Oh, vanity of age untoward!
Ever spleeny, ever froward!
Why these bolts and massy chains,
Squint suspicions, jealous pains?
Why, thy toilsome journey o'er,
Lay'st thou up an useless store?
Hope, along with Time is flown;
Nor canst thou reap the field thou'st sown.
Hast thou a son? In time be wise;
He views thy toil with other eyes.
Needs must thy kind paternal care,
Lock'd in thy chests, be buried there?
Whence, then, shall flow that friendly ease,
That social converse, heartfelt peace,
Familiar duty without dread,
Instruction from example bred,
Which youthful minds with freedom mend,
And with the father mix the friend?
Uncircumscribed by prudent rules,
Or precepts of expensive schools;
Abused at home, abroad despised,
Unbred, unletter'd, unadvised;
The headstrong course of life begun,
What comfort from thy darling son?


The history opens, representing a scene crowded with all the monuments of avarice, and laying before us a most beautiful contrast, such as is too general in the world, to pass unobserved; nothing being more common than for a son to prodigally squander away that substance his father had, with anxious solicitude, his whole life been amassing.—Here, we see the young heir, at the age of nineteen or twenty, raw from the University, just arrived at home, upon the death of his father. Eager to know the possessions he is master of, the old wardrobes, where things have been rotting time out of mind, are instantly wrenched open; the strong chests are unlocked; the parchments, those securities of treble interest, on which this avaricious monster lent his money, tumbled out; and the bags of gold, which had long been hoarded, with griping care, now exposed to the pilfering hands of those about him. To explain every little mark of usury and covetousness, such as the mortgages, bonds, indentures, &c. the piece of candle stuck on a save-all, on the mantle-piece; the rotten furniture of the room, and the miserable contents of the dusty wardrobe, would be unnecessary: we shall only notice the more striking articles. From the vast quantity of papers, falls an old written journal, where, among other memorandums, we find the following, viz. "May the 5th, 1721. Put off my bad shilling." Hence, we learn, the store this penurious miser set on this trifle: that so penurious is the disposition of the miser, that notwithstanding he may be possessed of many large bags of gold, the fear of losing a single shilling is a continual trouble to him. In one part of the room, a man is hanging it with black cloth, on which are placed escutcheons, by way of dreary ornament; these escutcheons contain the arms of the covetous, viz. three vices, hard screwed, with the motto, "Beware!" On the floor, lie a pair of old shoes, which this sordid wretch is supposed to have long preserved for the weight of iron in the nails, and has been soling with leather cut from the covers of an old Family Bible; an excellent piece of satire, intimating, that such men would sacrifice even their God to the lust of money. From these and some other objects too striking to pass unnoticed, such as the gold falling from the breaking cornice; the jack and spit, those utensils of original hospitality, locked up, through fear of being used; the clean and empty chimney, in which a fire is just now going to be made for the first time; and the emaciated figure of the cat, strongly mark the natural temper of the late miserly inhabitant, who could starve in the midst of plenty.—But see the mighty change! View the hero of our piece, left to himself, upon the death of his father, possessed of a goodly inheritance. Mark how his mind is affected!—determined to partake of the mighty happiness he falsely imagines others of his age and fortune enjoy; see him running headlong into extravagance, withholding not his heart from any joy; but implicitly pursuing the dictates of his will. To commence this delusive swing of pleasure, his first application is to the tailor, whom we see here taking his measure, in order to trick out his pretty person. In the interim, enters a poor girl (with her mother), whom our hero has seduced, under professions of love and promises of marriage; in hopes of meeting with that kind welcome she had the greatest reason to expect; but he, corrupted with the wealth of which he is now the master, forgets every engagement he once made, finds himself too rich to keep his word; and, as if gold would atone for a breach of honour, is offering money to her mother, as an equivalent for the non-fulfilling of his promise. Not the sight of the ring, given as a pledge of his fidelity; not a view of the many affectionate letters he at one time wrote to her, of which her mother's lap is full; not the tears, nor even the pregnant condition of the wretched girl, could awaken in him one spark of tenderness; but, hard hearted and unfeeling, like the generality of wicked men, he suffers her to weep away her woes in silent sorrow, and curse with bitterness her deceitful betrayer. One thing more we shall take notice of, which is, that this unexpected visit, attended with abuse from the mother, so engages the attention of our youth, as to give the old pettifogger behind him an opportunity of robbing him. Hence we see that one ill consequence is generally attended with another; and that misfortunes, according to the old proverb, seldom come alone.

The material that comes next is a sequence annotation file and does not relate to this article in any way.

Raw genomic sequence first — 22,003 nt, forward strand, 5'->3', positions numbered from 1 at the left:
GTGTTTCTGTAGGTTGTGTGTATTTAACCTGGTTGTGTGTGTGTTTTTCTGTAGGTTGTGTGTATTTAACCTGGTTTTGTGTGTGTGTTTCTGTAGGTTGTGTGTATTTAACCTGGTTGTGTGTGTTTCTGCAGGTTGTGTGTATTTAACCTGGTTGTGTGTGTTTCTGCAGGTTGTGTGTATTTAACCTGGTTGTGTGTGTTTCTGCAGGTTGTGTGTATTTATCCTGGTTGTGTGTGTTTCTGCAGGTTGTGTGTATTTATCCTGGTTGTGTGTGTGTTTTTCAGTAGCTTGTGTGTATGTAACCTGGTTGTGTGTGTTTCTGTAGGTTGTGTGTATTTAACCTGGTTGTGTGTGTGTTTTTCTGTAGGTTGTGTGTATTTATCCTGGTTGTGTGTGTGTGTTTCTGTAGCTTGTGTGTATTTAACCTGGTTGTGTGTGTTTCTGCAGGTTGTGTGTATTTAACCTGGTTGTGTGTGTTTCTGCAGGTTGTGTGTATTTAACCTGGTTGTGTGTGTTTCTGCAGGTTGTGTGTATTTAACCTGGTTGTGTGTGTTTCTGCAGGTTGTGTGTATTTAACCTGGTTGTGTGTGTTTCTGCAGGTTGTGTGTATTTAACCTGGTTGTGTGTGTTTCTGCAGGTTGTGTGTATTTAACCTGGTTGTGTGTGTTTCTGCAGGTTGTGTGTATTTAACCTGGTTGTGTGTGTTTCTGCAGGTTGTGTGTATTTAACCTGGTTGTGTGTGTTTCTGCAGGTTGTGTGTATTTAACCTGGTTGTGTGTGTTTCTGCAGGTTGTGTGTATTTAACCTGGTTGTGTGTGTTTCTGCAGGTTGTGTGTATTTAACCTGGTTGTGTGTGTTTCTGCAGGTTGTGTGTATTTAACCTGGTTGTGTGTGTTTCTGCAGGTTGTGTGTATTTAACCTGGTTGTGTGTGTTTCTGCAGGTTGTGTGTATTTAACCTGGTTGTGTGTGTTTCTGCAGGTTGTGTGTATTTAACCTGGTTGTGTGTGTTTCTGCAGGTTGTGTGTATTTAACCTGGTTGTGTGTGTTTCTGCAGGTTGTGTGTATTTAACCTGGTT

Mr. Ireland remarks of this plate—"He here presents to us the picture of a young man, thoughtless, extravagant, and licentious; and, in colours equally impressive, paints the destructive consequences of his conduct. The first print most forcibly contrasts two opposite passions; the unthinking negligence of youth, and the sordid avaricious rapacity of age. It brings into one point of view what Mr. Pope so exquisitely describes in his Epistle to Lord Bathurst—

'Who sees pale Mammon pine amidst his store,
Sees but a backward steward for the poor;
This year a reservoir, to keep and spare;
The next a fountain, spouting through his heir.'

The introduction to this history is well delineated, and the principal figure marked with that easy, unmeaning vacancy of face, which speaks him formed by nature for a DUPE. Ignorant of the value of money, and negligent in his nature, he leaves his bag of untold gold in the reach of an old and greedy pettifogging attorney, who is making an inventory of bonds, mortgages, indentures, &c. This man, with the rapacity so natural to those who disgrace the profession, seizes the first opportunity of plundering his employer. Hogarth had, a few years before, been engaged in a law suit, which gave him some experience of thePRACTICE of those pests of society."